If you’re like millions of Americans, you’ve read over the past decade or more that sugar-laden soft drinks and other sugary juices are bad for your health. So over the years you’ve made the switch to diet soda, because it’s the healthier choice, right?
Guess again. Diet soft drinks have been connected with a wide range of health issues – and now comes an authoritative study that appears to establish a link between consumption of diet soft drinks and two of the most fearful health crises of all: stroke and dementia. This study has become the topic of numerous media articles, including this one which appeared recently in the Washington Post. This information should concern us all, because when we drink diet soda even in modest amounts we could be increasing our health risks significantly.
As the Washington Post article put it, “Americans trying to stay healthy have abandoned sugary drinks for diet drinks in droves over the past few decades on the theory that the latter is better than the former. Now, more evidence has emerged to refute that rationale.” The article goes on to reveal that a new study appears to show “an association between diet soda and both stroke and dementia, with people drinking diet soda daily being almost three times as likely to develop stroke and dementia as those who consumed it weekly or less.”
The study was conducted by the Boston University School of Medicine and reported in the medical journal Stroke. Researchers did emphasize that the results of the study did not conclusively show that drinking diet soda caused strokes and dementia – but the study definitely shows a correlation. According to the Post, the study tracked almost 2,900 individuals age 45 and older for ten years, watching for development of a stroke. It simultaneously observed nearly 1,500 subjects age 60-plus checking for signs of dementia. The results were sobering. Those subjects who reported drinking at least one artificially sweetened drink per day were three times more likely to suffer a stroke, and also about three times more likely to be diagnosed with dementia. This result was compared versus those in the study who said they consumed less than one such beverage per week on average.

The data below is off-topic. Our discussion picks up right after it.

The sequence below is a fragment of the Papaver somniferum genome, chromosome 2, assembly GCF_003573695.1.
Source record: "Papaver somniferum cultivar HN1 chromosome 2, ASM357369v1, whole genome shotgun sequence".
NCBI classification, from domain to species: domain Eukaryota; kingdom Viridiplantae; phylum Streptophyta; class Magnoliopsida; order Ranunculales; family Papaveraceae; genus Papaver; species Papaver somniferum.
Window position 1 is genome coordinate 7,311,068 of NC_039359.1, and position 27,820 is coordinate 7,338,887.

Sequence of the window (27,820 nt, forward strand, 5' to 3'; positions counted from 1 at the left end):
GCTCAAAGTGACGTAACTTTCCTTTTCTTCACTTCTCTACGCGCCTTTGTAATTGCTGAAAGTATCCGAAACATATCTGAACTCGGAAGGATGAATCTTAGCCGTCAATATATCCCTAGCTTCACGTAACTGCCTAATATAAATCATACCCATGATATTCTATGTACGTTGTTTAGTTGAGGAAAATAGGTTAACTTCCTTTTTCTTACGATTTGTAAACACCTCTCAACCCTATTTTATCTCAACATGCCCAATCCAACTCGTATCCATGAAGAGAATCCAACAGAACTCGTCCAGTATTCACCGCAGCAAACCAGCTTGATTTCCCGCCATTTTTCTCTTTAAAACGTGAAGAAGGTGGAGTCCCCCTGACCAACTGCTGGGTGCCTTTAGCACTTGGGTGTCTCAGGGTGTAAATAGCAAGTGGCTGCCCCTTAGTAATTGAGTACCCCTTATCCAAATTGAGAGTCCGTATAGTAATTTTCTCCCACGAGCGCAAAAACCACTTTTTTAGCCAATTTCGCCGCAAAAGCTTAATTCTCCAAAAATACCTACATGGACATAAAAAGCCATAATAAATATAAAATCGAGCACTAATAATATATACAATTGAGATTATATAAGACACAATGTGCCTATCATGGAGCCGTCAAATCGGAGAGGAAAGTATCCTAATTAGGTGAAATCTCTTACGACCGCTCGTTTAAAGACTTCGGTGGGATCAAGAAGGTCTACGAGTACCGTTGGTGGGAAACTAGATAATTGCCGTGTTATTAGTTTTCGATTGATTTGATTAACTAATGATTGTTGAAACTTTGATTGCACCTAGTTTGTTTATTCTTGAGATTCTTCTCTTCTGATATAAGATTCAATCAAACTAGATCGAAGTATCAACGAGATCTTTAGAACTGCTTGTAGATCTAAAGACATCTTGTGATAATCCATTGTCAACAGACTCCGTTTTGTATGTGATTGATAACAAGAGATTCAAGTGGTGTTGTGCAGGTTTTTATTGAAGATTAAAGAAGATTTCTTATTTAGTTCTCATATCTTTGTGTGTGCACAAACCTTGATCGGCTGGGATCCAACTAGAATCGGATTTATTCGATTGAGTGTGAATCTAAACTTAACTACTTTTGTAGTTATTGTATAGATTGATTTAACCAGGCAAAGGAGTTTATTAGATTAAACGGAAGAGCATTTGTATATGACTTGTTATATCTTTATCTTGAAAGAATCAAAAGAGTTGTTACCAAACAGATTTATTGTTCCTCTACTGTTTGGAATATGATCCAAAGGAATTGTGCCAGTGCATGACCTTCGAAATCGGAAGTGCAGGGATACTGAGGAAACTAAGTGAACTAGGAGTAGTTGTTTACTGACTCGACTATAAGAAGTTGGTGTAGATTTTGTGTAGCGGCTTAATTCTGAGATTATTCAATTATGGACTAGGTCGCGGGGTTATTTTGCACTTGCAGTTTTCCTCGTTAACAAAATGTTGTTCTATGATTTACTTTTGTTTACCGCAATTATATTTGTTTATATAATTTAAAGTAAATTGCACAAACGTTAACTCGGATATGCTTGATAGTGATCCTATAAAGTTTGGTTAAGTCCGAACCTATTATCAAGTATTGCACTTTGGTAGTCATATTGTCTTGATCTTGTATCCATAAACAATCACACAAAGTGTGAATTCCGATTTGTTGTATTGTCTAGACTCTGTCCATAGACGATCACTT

(Interestingly, while regular sugary soft drinks and other sweetened beverages are associated with a range of physical ailments such as diabetes and obesity, there was no correlation in the study connecting sugared beverages with strokes and dementia.)
No one knows why this apparent correlation exists. The Washington Post article stated that the diet beverages covered in the study contained various sweeteners approved by the FDA, including saccharin, aspartame, sucralose, and stevia, among others. Another article we read postulated that diet soda has been shown to elevate blood pressure which may have been a contributing factor, but the Washington Post article didn’t mention that possibility. Also, researchers describing the study results were quick to point out that the actual number of study group participants developing dementia or suffering a stroke was low – about 5 percent and 3 percent respectively. It’s important to reiterate (as the American Beverage Association was quick to point out when this story hit the press) that this study does not establish a cause-and-effect relationship between diet soda and strokes or dementia. However, in understated scientific jargon, researchers implied there may be a smoking gun here somewhere. This study, they said, “does identify an intriguing trend that will need to be explored in other studies.”
What’s the bottom line? One expert put it succinctly: “Have more water and have less diet soda. And don’t switch to real soda.” If you’re someone who drinks a lot of soda, with or without sugar, you’re not doing yourself any favors, and you could be opening the door to a host of major medical issues down the road. Our advice is to get a handle on your soda habit.
While you’re at it, now is also a great time to get a handle on your retirement planning. Maintaining your health is vitally important as we age, so planning for your medical needs is an essential component of a strong retirement plan – but it’s certainly not the only thing you need to plan for. A comprehensive retirement plan, the kind we at AgingOptions call a LifePlan, weaves five key elements of your future together: your medical protection, your legal preparation, your financial plan, your housing options, and even a communication plan for your family. When all these five fit together into a seamless whole, your future is secure. You can protect your assets in retirement, avoid becoming a burden to your loved ones, and escape the trap of unplanned institutional care.
If you’re ready to learn more, we have an invitation for you. Plan now to attend a free LifePlanning Seminar, where in just a few hours you’ll gain powerful insight into planning for the retirement you’ve always dreamed of. For dates, times and online registration, click here. You can also call us during the week and we’ll gladly sign you up for the seminar of your choice. It will be a pleasure to talk with you soon at an upcoming AgingOptions LifePlanning Seminar.
(originally reported at www.washingtonpost.com)